Neanderthal Babies Teethed Earlier
Infant Neanderthal formed teeth before birth and developed them much sooner than modern human kids
A group of researchers from Kent University’s School of Anthropology & Conservation examined the five deciduous, or milk, teeth of three Neanderthals. They specifically studied samples from the Krapina site in Croatia. These are dated to be 120,000 to 130,000 years old. They published their findings in Proceedings of the Royal Society B.
Using state-of-the-art, non-destructive technologies, the team was able to conclude that Neanderthal infants have an accelerated dental development compared to modern human children. Modern humans have a more extended dental development in contrast. This implies that Neanderthals consumed food earlier in life.
See, teeth have a layer of enamel, or coating, over dentin and that is laid like concentric rings of bark around a tree. Prior research has shown us differences in the size of enamel before birth and after birth. Also, the gaps in the rings indicate the amount of enamel grown in a specific period, such as a day. This is known as the enamel secretion rate. These rings can be used to determine when the teeth erupted, the age of the individual at death and the amount of enamel deposited reflect nutritional status.
Analysis of the samples with synchrotron radiation computed microtomography lead the team to calculate that milk teeth erupted from the Neanderthal child’s gum between four and seven months of age. In modern humans, on the other hand, deciduous teeth often appear between seven and ten months of age. Similar markings were also found on the three intact teeth in another Neanderthal jawbone.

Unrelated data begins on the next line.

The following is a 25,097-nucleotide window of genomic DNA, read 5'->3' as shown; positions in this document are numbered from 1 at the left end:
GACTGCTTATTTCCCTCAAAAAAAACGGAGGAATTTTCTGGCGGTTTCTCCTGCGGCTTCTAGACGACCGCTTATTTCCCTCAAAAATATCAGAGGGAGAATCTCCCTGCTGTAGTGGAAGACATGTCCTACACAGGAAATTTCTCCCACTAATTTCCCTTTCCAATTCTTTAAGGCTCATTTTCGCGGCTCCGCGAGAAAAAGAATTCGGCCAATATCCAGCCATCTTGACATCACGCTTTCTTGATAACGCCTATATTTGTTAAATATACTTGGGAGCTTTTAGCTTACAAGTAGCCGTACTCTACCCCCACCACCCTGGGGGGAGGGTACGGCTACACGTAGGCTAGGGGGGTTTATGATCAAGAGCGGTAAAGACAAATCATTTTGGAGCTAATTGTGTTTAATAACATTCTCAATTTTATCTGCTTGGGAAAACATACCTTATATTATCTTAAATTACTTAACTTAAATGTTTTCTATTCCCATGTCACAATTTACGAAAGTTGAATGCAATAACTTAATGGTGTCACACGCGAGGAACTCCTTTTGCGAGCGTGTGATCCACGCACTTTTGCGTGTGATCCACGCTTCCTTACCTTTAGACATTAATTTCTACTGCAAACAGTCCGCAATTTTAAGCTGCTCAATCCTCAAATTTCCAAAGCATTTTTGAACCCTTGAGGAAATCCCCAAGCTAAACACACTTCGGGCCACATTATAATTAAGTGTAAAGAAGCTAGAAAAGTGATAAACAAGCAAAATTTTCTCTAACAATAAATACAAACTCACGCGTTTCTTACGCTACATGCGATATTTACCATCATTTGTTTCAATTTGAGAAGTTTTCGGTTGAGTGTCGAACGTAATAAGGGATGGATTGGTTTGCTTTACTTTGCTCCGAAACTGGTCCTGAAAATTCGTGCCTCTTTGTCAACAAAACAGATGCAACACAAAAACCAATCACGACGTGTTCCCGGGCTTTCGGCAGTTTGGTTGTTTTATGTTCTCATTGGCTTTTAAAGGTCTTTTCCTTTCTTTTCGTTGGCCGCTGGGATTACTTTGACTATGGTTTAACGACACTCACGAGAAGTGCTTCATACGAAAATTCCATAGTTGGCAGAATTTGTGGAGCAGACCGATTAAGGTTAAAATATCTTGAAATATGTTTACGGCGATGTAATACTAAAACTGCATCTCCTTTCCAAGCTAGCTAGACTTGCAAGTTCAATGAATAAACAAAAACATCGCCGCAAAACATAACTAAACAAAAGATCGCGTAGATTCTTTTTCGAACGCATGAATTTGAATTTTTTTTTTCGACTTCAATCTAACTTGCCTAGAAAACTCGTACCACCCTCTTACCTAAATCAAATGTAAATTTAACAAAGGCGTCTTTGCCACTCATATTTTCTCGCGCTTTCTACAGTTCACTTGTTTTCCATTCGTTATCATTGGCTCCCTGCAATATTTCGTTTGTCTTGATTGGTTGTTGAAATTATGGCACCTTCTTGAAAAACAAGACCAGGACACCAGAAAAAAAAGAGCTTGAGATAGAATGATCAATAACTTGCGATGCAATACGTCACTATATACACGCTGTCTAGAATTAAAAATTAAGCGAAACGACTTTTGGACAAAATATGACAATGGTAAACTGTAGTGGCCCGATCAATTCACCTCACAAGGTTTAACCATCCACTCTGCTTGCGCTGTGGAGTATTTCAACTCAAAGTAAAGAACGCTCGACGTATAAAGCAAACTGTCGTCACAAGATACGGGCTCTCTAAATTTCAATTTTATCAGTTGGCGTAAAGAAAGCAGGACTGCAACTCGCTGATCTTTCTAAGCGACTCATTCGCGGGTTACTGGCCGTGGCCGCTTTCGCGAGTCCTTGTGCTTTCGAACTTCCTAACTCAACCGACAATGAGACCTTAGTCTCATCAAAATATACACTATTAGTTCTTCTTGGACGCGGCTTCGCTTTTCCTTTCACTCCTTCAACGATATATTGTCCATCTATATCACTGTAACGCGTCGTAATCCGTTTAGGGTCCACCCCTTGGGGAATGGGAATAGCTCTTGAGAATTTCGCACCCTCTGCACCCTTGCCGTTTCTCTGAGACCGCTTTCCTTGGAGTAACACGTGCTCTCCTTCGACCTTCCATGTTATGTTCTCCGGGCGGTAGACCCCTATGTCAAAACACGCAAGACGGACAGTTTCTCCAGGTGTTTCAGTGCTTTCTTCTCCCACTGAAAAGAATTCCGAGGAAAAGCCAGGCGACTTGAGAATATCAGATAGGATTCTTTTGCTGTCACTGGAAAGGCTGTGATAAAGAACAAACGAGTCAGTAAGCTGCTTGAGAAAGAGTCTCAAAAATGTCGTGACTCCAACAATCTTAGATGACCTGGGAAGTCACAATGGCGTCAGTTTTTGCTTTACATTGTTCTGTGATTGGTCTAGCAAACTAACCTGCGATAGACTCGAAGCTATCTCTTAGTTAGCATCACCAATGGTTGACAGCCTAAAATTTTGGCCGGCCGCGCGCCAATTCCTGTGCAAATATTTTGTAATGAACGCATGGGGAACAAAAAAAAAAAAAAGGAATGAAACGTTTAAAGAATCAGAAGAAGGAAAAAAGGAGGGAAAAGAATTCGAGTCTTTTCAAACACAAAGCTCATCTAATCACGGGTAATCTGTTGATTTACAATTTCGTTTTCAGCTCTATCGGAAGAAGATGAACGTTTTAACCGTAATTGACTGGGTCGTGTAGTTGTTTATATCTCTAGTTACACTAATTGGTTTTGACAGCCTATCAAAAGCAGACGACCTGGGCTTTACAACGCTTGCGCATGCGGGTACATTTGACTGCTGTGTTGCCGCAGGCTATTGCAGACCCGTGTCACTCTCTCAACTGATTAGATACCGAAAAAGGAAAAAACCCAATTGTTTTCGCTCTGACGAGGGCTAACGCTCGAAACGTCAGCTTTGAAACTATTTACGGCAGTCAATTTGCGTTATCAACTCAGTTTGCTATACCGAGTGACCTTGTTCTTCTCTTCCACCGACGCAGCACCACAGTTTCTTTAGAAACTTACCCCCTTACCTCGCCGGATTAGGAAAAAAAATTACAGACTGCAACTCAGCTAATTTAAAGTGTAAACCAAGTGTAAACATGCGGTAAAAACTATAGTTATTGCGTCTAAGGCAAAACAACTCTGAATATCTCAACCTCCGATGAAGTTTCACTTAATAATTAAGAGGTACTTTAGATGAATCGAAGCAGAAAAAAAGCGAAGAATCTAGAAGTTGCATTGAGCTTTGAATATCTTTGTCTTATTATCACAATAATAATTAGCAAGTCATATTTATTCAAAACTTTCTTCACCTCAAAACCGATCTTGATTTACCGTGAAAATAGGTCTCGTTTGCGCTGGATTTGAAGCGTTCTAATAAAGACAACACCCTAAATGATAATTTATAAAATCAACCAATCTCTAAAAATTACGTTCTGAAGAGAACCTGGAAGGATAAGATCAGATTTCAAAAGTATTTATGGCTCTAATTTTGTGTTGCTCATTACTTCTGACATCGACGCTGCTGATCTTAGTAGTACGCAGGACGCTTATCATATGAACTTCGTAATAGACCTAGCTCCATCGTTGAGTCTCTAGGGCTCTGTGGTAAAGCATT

Interestingly, they found that the deciduous incisors, usually the first teeth to erupt, formed rapidly even before birth and gave them a jump start to erupt sooner. But the molars formed slower in utero and were more consistent with humans.
Little if anything is known of Neanderthal babies. But we know that Neanderthal kids had large bodies and brains by year two. The researchers suggest that Neanderthal children may therefore have begun eating solid foods earlier than modern human children… Perhaps to fuel their potentially larger builds.
Mahoney, P., McFarlane, G., Smith, B. H., Miszkiewicz, J. J., Cerrito, P., Liversidge, H., Mancini, L., Dreossi, D., Veneziano, A., Bernardini, F., Cristiani, E., Behie, A., Coppa, A., Bondioli, L., Frayer, D. W., Radovčić, D., & Nava, A. (2021). Growth of Neanderthal infants from Krapina (120-130 ka), Croatia. Proceedings. Biological Sciences, 288(1963), 20212079. https://doi.org/10.1098/rspb.2021.2079